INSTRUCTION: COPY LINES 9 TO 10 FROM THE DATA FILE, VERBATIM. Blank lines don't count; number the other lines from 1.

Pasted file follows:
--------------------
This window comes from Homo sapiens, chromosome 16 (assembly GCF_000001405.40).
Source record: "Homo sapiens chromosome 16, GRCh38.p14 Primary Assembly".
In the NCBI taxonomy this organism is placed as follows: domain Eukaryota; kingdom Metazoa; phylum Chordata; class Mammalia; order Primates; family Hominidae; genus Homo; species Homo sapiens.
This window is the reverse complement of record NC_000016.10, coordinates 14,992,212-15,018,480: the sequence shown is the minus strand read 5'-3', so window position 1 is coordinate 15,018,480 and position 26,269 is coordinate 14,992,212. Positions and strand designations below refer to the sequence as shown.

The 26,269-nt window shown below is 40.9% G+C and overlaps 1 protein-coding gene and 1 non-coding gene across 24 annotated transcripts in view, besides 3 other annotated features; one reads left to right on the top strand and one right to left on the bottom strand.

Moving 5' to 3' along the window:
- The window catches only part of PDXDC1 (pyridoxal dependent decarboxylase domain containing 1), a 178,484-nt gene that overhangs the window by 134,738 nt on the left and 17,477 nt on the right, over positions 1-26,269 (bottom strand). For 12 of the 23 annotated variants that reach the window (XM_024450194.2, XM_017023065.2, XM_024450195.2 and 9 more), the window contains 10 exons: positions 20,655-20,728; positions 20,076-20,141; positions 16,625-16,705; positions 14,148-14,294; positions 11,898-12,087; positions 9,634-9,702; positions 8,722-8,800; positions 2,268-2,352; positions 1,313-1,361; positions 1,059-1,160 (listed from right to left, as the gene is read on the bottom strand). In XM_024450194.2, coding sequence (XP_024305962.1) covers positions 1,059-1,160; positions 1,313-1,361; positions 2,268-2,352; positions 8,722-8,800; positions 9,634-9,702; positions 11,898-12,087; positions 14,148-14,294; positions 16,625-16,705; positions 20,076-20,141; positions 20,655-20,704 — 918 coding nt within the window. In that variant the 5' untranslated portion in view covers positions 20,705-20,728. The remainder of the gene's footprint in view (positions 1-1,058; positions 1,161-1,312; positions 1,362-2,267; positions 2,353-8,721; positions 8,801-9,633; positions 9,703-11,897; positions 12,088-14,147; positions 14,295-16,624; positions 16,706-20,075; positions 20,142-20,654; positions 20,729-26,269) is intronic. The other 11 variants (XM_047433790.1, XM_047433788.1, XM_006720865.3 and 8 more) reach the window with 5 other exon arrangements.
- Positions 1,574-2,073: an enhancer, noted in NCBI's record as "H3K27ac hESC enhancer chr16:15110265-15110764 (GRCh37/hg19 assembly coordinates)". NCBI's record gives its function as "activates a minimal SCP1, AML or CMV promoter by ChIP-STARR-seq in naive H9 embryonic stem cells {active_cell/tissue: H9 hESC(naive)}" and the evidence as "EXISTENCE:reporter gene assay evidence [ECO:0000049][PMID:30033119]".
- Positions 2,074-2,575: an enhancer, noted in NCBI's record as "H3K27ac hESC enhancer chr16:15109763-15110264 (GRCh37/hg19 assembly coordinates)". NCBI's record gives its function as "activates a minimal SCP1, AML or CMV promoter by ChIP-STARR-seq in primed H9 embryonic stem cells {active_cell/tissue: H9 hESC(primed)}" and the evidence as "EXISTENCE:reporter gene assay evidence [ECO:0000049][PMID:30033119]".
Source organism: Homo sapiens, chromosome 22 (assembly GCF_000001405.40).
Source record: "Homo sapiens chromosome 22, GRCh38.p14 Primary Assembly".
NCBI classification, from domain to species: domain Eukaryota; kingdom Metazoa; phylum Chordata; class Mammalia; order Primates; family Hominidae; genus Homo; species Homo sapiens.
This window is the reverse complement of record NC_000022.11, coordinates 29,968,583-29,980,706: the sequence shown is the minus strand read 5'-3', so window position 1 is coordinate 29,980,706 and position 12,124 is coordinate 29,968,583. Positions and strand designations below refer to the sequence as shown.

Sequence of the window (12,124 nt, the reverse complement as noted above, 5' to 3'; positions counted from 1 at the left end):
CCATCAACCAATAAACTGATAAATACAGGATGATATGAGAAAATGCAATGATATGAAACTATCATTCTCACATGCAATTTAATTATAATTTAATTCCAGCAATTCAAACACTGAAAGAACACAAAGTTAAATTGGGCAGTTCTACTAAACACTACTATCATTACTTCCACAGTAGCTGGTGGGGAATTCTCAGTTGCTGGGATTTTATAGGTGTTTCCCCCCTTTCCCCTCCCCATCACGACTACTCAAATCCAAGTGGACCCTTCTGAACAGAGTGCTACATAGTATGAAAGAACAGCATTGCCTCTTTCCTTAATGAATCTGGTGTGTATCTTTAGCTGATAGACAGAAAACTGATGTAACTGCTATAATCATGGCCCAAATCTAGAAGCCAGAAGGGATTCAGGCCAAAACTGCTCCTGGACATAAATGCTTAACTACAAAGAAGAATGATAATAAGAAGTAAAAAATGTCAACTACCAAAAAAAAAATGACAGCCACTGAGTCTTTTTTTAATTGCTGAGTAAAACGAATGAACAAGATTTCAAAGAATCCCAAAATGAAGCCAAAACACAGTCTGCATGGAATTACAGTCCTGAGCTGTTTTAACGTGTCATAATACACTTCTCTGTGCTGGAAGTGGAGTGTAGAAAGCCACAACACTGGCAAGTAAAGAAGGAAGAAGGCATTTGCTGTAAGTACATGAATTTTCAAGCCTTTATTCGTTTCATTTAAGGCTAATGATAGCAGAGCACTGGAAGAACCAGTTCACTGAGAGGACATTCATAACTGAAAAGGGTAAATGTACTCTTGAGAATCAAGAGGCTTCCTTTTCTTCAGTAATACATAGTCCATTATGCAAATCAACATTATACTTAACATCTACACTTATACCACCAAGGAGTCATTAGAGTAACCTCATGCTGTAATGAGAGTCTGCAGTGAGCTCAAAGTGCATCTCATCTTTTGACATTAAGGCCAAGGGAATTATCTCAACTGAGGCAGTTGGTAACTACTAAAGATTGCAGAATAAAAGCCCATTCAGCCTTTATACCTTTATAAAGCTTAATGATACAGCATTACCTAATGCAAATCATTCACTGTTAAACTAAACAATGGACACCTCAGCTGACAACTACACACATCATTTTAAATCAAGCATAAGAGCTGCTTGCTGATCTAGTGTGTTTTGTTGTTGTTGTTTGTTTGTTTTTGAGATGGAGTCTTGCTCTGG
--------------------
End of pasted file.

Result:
- Positions 2,074-2,575: an enhancer, noted in NCBI's record as "H3K27ac hESC enhancer chr16:15109763-15110264 (GRCh37/hg19 assembly coordinates)". NCBI's record gives its function as "activates a minimal SCP1, AML or CMV promoter by ChIP-STARR-seq in primed H9 embryonic stem cells {active_cell/tissue: H9 hESC(primed)}" and the evidence as "EXISTENCE:reporter gene assay evidence [ECO:0000049][PMID:30033119]".
Source organism: Homo sapiens, chromosome 22 (assembly GCF_000001405.40).